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Saturday, February 9, 2019

'Wising Up'

“We get wise by asking questions, and even if these are not answered, we get wise, for a well-packed question carries its answer on its back as a snail carries its shell.” – James Stephens 
       Irish novelist and poet Stephens, born on this date in 1882, produced many retellings of Irish myths and fairy tales, often marked by a rare combination of humor and lyricism.  His Irish Fairy Tales is especially praised, as his novel  The Crock of Gold.  “Quietness,” Stephens once said, “is the beginning of virtue. To be silent is to be beautiful. Stars do not make a noise.”   For Saturday’s Poem, here is Stephens’,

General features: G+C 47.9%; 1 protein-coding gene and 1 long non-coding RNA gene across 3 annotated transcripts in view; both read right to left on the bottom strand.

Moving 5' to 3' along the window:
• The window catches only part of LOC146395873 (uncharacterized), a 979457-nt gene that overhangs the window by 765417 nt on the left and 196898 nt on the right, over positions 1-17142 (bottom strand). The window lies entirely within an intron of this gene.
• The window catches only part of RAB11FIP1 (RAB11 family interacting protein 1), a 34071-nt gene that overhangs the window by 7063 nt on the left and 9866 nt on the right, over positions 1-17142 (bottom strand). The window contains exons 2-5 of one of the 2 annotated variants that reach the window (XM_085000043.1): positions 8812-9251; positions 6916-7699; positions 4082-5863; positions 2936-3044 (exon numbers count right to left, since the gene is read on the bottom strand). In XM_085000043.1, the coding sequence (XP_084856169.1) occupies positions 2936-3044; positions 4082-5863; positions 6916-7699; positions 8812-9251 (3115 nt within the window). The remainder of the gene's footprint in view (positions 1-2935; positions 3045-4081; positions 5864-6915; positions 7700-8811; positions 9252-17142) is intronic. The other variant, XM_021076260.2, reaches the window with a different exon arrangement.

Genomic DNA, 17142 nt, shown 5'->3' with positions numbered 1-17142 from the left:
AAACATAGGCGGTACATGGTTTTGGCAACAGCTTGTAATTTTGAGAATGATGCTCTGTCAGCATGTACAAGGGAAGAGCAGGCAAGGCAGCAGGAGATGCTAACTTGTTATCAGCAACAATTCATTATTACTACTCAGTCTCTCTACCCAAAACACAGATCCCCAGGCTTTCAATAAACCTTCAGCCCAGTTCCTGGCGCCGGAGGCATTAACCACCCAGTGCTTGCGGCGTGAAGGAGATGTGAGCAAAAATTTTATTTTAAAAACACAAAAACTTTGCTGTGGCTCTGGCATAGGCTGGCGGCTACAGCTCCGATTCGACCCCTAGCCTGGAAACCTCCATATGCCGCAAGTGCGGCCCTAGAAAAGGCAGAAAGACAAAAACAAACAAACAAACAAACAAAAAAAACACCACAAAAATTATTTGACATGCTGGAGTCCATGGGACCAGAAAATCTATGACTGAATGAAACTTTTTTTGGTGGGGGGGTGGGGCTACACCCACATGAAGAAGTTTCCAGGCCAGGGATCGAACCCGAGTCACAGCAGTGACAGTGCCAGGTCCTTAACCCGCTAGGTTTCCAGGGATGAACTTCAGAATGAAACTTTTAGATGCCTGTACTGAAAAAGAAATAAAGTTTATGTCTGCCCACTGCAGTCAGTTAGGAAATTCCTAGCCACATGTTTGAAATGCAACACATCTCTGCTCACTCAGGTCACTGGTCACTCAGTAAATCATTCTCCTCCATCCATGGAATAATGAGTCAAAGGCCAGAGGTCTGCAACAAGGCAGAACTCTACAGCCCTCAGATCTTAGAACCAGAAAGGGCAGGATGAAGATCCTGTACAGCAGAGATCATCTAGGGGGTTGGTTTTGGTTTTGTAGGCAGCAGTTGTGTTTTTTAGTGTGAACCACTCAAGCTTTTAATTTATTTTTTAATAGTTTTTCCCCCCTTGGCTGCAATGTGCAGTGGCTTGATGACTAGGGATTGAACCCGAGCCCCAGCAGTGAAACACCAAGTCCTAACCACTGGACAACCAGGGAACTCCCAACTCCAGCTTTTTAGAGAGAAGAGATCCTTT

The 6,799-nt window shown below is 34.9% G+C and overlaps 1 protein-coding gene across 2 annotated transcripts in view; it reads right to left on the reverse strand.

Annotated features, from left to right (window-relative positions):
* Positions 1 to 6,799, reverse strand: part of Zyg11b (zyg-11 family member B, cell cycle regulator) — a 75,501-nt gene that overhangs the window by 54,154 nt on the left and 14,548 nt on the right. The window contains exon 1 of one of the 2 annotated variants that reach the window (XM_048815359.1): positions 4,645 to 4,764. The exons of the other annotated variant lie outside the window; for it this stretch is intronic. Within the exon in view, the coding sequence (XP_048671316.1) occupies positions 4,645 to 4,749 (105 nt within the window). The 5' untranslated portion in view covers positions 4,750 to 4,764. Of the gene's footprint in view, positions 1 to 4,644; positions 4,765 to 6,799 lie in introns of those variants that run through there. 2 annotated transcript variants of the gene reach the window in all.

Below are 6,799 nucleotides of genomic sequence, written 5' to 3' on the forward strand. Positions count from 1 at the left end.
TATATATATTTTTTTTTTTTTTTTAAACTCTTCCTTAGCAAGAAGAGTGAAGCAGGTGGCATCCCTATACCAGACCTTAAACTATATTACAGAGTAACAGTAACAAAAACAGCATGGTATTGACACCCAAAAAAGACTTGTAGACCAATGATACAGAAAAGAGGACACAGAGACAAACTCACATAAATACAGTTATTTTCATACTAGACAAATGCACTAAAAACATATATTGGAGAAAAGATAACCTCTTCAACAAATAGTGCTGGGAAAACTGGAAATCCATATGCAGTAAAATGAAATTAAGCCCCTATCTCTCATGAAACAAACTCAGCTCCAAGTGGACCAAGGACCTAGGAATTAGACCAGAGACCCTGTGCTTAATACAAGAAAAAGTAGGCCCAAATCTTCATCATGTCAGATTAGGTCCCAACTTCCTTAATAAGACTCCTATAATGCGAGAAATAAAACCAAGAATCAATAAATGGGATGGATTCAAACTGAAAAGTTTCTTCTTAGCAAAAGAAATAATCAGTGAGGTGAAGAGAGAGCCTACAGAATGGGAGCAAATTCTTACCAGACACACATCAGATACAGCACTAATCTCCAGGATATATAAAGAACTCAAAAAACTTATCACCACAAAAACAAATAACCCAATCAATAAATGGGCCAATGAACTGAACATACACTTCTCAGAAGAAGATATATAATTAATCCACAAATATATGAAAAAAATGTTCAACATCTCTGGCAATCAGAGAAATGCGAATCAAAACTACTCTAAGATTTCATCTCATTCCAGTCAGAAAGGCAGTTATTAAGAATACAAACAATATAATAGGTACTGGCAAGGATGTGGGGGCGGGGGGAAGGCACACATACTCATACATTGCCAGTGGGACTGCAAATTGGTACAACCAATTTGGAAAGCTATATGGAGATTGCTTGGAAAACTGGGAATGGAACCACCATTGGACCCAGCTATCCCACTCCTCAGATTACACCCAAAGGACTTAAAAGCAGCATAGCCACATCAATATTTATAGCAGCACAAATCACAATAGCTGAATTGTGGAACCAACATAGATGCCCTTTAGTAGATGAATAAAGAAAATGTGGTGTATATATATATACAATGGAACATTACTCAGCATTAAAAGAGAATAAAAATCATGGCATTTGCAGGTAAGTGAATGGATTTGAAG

In The Poppy Field

Mad Patsy said, he said to me,
That every morning he could see
An angel walking on the sky;
Across the sunny skies of morn
He threw great handfuls far and nigh
Of poppy seed among the corn;
And then, he said, the angels run
To see the poppies in the sun.

A poppy is a devil weed,
I said to him - he disagreed;
He said the devil had no hand
In spreading flowers tall and fair
Through corn and rye and meadow land,
by garth and barrow everywhere:
The devil has not any flower,
But only money in his power.

And then he stretched out in the sun
And rolled upon his back for fun:
He kicked his legs and roared for joy
Because the sun was shining down:
He said he was a little boy
And would not work for any clown:
He ran and laughed behind a bee,
And danced for very ecstasy.

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